Mathematics, Form and Function

From Wikipedia, the free encyclopedia
Jump to: navigation, search

Mathematics, Form and Function is a survey of the whole of mathematics, including its origins and deep structure, by the American mathematician Saunders Mac Lane.

Mac Lane's relevance to the philosophy of mathematics[edit]

Mac Lane cofounded category theory with Samuel Eilenberg, which enables a unified treatment of mathematical structures and of the relations among them, at the cost of breaking away from their cognitive grounding. Nevertheless, his views—however informal—are a valuable contribution to the philosophy and anthropology of mathematics.[1] His views anticipate, in some respects, the more detailed account of the cognitive basis of mathematics given by George Lakoff and Rafael E. Núñez in their Where Mathematics Comes From. Lakoff and Núñez argue that mathematics emerges via conceptual metaphors grounded in the human body, its motion through space and time, and in human sense perceptions.

Mathematics and human activities[edit]

Throughout his book, and especially in chapter I.11, Mac Lane informally discusses how mathematics is grounded in more ordinary concrete and abstract human activities. The following table is adapted from one given on p. 35 of Mac Lane (1986). The rows are very roughly ordered from most to least fundamental. For a bullet list that can be compared and contrasted with this table, see section 3 of Where Mathematics Comes From.

Human Activity Related Mathematical Idea Mathematical Technique
Collecting Collection Set; class; multiset; list; family
Connecting Cause and effect ordered pair; relation; function; operation
" Proximity; connection Topological space; mereotopology
Following Successive actions Function composition; transformation group
Comparing Enumeration Bijection; cardinal number; order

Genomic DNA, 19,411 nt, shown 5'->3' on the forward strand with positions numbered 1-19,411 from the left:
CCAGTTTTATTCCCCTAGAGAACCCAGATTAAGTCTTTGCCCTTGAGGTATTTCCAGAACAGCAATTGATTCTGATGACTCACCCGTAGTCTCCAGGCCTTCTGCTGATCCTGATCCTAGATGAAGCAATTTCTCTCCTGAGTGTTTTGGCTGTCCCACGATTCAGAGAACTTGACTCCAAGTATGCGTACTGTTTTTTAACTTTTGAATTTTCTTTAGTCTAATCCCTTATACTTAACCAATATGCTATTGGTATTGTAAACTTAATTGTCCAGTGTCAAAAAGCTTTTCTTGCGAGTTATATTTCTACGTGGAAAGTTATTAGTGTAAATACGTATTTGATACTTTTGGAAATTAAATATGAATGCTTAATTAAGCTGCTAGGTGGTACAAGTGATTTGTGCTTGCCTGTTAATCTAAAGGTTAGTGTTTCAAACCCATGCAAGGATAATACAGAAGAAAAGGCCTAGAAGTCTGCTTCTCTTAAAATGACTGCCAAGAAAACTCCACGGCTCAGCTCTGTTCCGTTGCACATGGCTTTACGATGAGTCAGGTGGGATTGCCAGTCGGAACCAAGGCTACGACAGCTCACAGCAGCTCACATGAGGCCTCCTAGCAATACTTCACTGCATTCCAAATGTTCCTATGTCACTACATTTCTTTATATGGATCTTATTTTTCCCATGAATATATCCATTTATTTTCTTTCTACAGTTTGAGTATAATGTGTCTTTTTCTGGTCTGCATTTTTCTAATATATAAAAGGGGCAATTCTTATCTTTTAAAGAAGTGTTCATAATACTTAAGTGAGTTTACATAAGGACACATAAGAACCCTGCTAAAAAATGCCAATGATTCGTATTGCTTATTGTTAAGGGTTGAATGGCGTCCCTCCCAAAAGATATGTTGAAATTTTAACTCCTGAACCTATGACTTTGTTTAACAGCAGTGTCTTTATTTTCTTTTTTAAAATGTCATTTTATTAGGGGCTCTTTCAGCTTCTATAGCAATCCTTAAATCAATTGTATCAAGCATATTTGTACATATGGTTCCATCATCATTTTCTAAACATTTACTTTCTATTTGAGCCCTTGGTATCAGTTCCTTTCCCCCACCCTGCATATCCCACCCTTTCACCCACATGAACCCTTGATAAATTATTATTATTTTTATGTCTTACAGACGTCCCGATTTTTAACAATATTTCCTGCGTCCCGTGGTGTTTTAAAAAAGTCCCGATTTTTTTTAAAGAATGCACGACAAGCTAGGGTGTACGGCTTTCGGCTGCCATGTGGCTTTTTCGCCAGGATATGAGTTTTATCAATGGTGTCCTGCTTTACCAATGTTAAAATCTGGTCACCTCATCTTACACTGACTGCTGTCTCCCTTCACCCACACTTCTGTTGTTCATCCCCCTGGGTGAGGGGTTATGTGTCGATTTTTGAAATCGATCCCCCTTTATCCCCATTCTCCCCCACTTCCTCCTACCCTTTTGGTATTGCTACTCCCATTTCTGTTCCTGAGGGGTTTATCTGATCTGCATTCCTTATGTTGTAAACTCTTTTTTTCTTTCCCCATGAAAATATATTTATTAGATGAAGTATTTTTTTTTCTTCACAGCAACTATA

Timing Before & After Linear order
Counting Successor Successor function; ordinal number
Computing Operations on numbers Addition, multiplication recursively defined; abelian group; rings
Looking at objects Symmetry Symmetry group; invariance; isometries
Building; shaping Shape; point Sets of points; geometry; pi
Rearranging Permutation Bijection; permutation group
Selecting; distinguishing Parthood Subset; order; lattice theory; mereology
Arguing Proof First-order logic
Measuring Distance; extent Rational number; metric space
Endless repetition Infinity;[2] Recursion Recursive set; Infinite set
Estimating Approximation Real number; real field
Moving through space & time: curvature calculus; differential geometry
--Without cycling Change Real analysis; transformation group
--With cycling Repetition pi; trigonometry; complex number; complex analysis
--Both Differential equations; mathematical physics
Motion through time alone Growth & decay e; exponential function; natural logarithms;
Altering shapes Deformation Differential geometry; topology
Observing patterns Abstraction Axiomatic set theory; universal algebra; category theory; morphism
Seeking to do better Optimization Operations research; optimal control theory; dynamic programming
Choosing; gambling Chance Probability theory; mathematical statistics; measure

Also see the related diagrams appearing on the following pages of Mac Lane (1986): 149, 184, 306, 408, 416, 422-28.

Mac Lane (1986) cites a related monograph by Lars Gårding (1977).

See also[edit]

Notes[edit]

  1. ^ On the anthropological grounding of mathematics, see White (1947) and Hersh (1997).
  2. ^ Also see the "Basic Metaphor of Infinity" in Lakoff and Núñez (2000), chpt. 8.

References[edit]

  • Gårding, Lars, 1977. Encounter with Mathematics. Springer-Verlag.
  • Reuben Hersh, 1997. What Is Mathematics, Really? Oxford Univ. Press.
  • George Lakoff and Rafael E. Núñez, 2000. Where Mathematics Comes From. Basic Books.
  • Mac Lane, Saunders (1986). Mathematics, Form and Function. Springer-Verlag. ISBN 0-387-96217-4. 
  • Leslie White, 1947, "The Locus of Mathematical Reality: An Anthropological Footnote," Philosophy of Science 14: 289-303. Reprinted in Hersh, R., ed., 2006. 18 Unconventional Essays on the Nature of Mathematics. Springer: 304–19.